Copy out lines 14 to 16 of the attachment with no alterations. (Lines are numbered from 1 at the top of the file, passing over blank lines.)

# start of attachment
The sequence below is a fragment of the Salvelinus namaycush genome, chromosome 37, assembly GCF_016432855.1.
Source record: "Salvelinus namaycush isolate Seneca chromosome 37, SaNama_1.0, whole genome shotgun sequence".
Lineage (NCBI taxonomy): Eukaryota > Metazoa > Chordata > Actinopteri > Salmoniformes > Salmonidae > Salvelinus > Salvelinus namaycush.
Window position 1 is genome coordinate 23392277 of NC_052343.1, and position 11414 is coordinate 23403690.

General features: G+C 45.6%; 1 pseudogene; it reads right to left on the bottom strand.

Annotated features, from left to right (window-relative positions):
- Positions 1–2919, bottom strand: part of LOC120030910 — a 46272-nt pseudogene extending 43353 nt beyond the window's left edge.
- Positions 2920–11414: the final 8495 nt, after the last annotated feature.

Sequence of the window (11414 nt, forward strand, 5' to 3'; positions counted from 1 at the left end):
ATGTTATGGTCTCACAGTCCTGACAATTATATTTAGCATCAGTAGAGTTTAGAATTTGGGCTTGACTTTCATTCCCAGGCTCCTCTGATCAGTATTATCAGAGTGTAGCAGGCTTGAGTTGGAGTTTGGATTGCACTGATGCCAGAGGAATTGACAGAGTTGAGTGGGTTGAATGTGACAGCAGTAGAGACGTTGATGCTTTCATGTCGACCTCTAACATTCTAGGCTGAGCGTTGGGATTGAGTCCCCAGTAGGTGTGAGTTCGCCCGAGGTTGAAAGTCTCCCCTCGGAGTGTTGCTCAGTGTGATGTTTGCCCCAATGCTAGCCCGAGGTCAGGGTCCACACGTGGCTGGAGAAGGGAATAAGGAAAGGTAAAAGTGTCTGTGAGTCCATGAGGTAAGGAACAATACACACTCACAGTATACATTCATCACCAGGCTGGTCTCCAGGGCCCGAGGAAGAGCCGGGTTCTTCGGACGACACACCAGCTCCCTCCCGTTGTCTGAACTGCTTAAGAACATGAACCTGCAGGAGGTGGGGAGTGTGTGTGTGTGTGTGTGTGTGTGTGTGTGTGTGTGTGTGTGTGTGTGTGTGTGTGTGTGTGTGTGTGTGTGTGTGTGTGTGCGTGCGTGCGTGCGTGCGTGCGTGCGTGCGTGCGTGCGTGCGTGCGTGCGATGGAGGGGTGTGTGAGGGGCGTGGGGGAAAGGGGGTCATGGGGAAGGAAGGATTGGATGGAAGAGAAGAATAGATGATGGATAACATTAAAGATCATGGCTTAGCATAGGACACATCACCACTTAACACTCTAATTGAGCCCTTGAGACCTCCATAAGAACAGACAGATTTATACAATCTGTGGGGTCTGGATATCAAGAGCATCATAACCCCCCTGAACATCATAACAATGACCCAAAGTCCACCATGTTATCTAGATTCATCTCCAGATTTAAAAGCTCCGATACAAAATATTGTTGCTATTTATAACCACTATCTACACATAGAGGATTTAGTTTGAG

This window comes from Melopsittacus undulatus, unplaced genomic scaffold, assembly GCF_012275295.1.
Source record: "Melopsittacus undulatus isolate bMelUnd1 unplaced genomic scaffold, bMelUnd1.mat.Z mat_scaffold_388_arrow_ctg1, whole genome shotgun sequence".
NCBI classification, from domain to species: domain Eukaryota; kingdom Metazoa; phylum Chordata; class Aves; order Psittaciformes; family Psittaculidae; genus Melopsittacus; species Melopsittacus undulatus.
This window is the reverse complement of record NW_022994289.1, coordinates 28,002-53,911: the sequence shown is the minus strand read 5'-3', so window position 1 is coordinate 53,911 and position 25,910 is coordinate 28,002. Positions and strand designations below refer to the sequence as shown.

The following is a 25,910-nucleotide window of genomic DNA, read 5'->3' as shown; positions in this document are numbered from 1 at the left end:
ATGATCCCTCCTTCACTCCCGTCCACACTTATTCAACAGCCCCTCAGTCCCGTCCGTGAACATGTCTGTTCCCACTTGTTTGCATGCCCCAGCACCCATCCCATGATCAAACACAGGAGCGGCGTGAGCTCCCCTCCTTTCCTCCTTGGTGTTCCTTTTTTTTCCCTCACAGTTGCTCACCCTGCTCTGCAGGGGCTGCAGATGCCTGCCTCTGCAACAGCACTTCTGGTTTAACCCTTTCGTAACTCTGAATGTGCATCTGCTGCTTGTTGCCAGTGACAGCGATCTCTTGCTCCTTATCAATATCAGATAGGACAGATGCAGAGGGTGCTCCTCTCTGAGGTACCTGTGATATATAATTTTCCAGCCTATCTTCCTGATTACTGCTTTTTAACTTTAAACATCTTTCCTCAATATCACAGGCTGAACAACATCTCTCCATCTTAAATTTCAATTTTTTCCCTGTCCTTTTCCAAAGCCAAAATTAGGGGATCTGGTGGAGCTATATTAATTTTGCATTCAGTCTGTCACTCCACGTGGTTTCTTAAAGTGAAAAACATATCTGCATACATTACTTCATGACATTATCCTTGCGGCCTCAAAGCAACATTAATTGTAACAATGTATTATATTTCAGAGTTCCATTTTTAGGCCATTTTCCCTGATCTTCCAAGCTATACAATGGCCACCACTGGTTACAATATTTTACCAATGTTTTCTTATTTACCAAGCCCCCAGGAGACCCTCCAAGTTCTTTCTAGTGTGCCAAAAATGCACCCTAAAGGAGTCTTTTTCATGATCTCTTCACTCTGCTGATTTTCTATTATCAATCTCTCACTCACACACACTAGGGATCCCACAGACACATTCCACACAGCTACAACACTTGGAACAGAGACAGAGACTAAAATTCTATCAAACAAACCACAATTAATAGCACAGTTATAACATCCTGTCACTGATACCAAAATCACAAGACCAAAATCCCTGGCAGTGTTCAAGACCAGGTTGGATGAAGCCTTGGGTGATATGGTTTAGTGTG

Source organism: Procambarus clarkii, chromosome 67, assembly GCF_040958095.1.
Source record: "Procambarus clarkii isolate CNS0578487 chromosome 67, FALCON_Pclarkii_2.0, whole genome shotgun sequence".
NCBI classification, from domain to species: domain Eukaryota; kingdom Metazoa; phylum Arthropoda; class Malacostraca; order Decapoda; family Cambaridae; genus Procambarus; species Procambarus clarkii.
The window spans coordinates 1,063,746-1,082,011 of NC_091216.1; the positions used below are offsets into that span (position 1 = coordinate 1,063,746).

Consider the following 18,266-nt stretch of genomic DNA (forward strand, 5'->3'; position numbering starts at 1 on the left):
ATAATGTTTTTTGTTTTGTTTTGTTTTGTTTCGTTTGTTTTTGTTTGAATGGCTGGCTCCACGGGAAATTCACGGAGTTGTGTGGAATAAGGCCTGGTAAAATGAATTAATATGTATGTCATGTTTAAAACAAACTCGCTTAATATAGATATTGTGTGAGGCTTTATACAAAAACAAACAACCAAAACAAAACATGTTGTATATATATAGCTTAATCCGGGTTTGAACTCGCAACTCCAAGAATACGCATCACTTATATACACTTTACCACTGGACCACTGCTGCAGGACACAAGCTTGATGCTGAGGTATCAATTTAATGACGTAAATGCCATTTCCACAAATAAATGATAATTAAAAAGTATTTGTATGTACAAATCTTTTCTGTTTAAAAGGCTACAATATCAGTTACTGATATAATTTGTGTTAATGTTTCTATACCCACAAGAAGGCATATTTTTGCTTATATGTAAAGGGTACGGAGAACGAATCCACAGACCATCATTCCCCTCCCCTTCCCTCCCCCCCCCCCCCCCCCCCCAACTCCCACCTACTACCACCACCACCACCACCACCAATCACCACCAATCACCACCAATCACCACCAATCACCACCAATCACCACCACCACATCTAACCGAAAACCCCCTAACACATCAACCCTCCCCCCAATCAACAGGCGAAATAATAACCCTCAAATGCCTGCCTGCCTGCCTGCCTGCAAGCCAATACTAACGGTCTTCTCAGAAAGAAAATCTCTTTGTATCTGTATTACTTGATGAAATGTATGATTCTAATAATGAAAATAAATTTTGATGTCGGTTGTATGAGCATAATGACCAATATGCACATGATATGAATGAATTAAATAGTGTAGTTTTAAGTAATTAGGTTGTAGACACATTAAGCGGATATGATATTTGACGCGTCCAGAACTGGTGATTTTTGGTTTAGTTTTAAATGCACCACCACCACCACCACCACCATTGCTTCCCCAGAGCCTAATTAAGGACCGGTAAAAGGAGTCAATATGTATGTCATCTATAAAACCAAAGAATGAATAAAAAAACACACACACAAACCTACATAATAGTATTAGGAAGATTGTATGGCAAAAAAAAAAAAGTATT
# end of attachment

This window is the reverse complement of record NW_022994289.1, coordinates 28,002-53,911: the sequence shown is the minus strand read 5'-3', so window position 1 is coordinate 53,911 and position 25,910 is coordinate 28,002. Positions and strand designations below refer to the sequence as shown.

The following is a 25,910-nucleotide window of genomic DNA, read 5'->3' as shown; positions in this document are numbered from 1 at the left end:
ATGATCCCTCCTTCACTCCCGTCCACACTTATTCAACAGCCCCTCAGTCCCGTCCGTGAACATGTCTGTTCCCACTTGTTTGCATGCCCCAGCACCCATCCCATGATCAAACACAGGAGCGGCGTGAGCTCCCCTCCTTTCCTCCTTGGTGTTCCTTTTTTTTCCCTCACAGTTGCTCACCCTGCTCTGCAGGGGCTGCAGATGCCTGCCTCTGCAACAGCACTTCTGGTTTAACCCTTTCGTAACTCTGAATGTGCATCTGCTGCTTGTTGCCAGTGACAGCGATCTCTTGCTCCTTATCAATATCAGATAGGACAGATGCAGAGGGTGCTCCTCTCTGAGGTACCTGTGATATATAATTTTCCAGCCTATCTTCCTGATTACTGCTTTTTAACTTTAAACATCTTTCCTCAATATCACAGGCTGAACAACATCTCTCCATCTTAAATTTCAATTTTTTCCCTGTCCTTTTCCAAAGCCAAAATTAGGGGATCTGGTGGAGCTATATTAATTTTGCATTCAGTCTGTCACTCCACGTGGTTTCTTAAAGTGAAAAACATATCTGCATACATTACTTCATGACATTATCCTTGCGGCCTCAAAGCAACATTAATTGTAACAATGTATTATATTTCAGAGTTCCATTTTTAGGCCATTTTCCCTGATCTTCCAAGCTATACAATGGCCACCACTGGTTACAATATTTTACCAATGTTTTCTTATTTACCAAGCCCCCAGGAGACCCTCCAAGTTCTTTCTAGTGTGCCAAAAATGCACCCTAAAGGAGTCTTTTTCATGATCTCTTCACTCTGCTGATTTTCTATTATCAATCTCTCACTCACACACACTAGGGATCCCACAGACACATTCCACACAGCTACAACACTTGGAACAGAGACAGAGACTAAAATTCTATCAAACAAACCACAATTAATAGCACAGTTATAACATCCTGTCACTGATACCAAAATCACAAGACCAAAATCCCTGGCAGTGTTCAAGACCAGGTTGGATGAAGCCTTGGGTGATATGGTTTAGTGTG